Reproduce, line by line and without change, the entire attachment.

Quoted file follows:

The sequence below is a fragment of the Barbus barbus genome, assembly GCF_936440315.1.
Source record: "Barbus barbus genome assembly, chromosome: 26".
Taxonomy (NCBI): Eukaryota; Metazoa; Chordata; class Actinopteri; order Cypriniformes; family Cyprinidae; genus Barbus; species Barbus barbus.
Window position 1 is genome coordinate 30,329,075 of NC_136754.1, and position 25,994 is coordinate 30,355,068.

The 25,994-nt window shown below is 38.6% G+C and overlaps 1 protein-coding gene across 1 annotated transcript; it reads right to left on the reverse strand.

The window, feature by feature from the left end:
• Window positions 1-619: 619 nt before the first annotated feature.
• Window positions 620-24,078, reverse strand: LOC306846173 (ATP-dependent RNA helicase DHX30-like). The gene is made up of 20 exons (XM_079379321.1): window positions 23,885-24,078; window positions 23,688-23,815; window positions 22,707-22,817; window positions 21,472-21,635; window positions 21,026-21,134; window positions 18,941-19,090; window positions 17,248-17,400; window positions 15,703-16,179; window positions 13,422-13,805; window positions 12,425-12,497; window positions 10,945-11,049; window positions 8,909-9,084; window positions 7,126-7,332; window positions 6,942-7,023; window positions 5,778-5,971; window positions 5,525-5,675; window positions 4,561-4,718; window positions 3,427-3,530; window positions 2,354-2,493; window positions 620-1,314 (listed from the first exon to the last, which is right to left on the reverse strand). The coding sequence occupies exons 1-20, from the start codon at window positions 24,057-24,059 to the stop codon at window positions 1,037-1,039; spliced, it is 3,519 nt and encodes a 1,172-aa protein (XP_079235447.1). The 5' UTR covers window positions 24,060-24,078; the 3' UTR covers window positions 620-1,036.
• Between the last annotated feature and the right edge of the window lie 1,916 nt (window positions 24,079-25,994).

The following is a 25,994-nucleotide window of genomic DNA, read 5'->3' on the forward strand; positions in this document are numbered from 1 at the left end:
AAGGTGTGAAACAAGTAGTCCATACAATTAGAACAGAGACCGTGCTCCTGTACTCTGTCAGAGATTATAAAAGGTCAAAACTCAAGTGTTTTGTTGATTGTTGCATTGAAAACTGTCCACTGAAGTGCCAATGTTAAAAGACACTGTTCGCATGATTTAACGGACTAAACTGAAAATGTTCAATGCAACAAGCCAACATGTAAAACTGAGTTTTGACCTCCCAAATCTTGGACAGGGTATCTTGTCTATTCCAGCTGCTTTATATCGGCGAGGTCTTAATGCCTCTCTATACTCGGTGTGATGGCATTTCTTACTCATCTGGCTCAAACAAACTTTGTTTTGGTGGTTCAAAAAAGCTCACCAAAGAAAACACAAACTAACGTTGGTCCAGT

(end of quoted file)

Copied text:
The sequence below is a fragment of the Barbus barbus genome, assembly GCF_936440315.1.
Source record: "Barbus barbus genome assembly, chromosome: 26".
Taxonomy (NCBI): Eukaryota; Metazoa; Chordata; class Actinopteri; order Cypriniformes; family Cyprinidae; genus Barbus; species Barbus barbus.
Window position 1 is genome coordinate 30,329,075 of NC_136754.1, and position 25,994 is coordinate 30,355,068.

The 25,994-nt window shown below is 38.6% G+C and overlaps 1 protein-coding gene across 1 annotated transcript; it reads right to left on the reverse strand.

The window, feature by feature from the left end:
• Window positions 1-619: 619 nt before the first annotated feature.
• Window positions 620-24,078, reverse strand: LOC306846173 (ATP-dependent RNA helicase DHX30-like). The gene is made up of 20 exons (XM_079379321.1): window positions 23,885-24,078; window positions 23,688-23,815; window positions 22,707-22,817; window positions 21,472-21,635; window positions 21,026-21,134; window positions 18,941-19,090; window positions 17,248-17,400; window positions 15,703-16,179; window positions 13,422-13,805; window positions 12,425-12,497; window positions 10,945-11,049; window positions 8,909-9,084; window positions 7,126-7,332; window positions 6,942-7,023; window positions 5,778-5,971; window positions 5,525-5,675; window positions 4,561-4,718; window positions 3,427-3,530; window positions 2,354-2,493; window positions 620-1,314 (listed from the first exon to the last, which is right to left on the reverse strand). The coding sequence occupies exons 1-20, from the start codon at window positions 24,057-24,059 to the stop codon at window positions 1,037-1,039; spliced, it is 3,519 nt and encodes a 1,172-aa protein (XP_079235447.1). The 5' UTR covers window positions 24,060-24,078; the 3' UTR covers window positions 620-1,036.
• Between the last annotated feature and the right edge of the window lie 1,916 nt (window positions 24,079-25,994).

The following is a 25,994-nucleotide window of genomic DNA, read 5'->3' on the forward strand; positions in this document are numbered from 1 at the left end:
AAGGTGTGAAACAAGTAGTCCATACAATTAGAACAGAGACCGTGCTCCTGTACTCTGTCAGAGATTATAAAAGGTCAAAACTCAAGTGTTTTGTTGATTGTTGCATTGAAAACTGTCCACTGAAGTGCCAATGTTAAAAGACACTGTTCGCATGATTTAACGGACTAAACTGAAAATGTTCAATGCAACAAGCCAACATGTAAAACTGAGTTTTGACCTCCCAAATCTTGGACAGGGTATCTTGTCTATTCCAGCTGCTTTATATCGGCGAGGTCTTAATGCCTCTCTATACTCGGTGTGATGGCATTTCTTACTCATCTGGCTCAAACAAACTTTGTTTTGGTGGTTCAAAAAAGCTCACCAAAGAAAACACAAACTAACGTTGGTCCAGT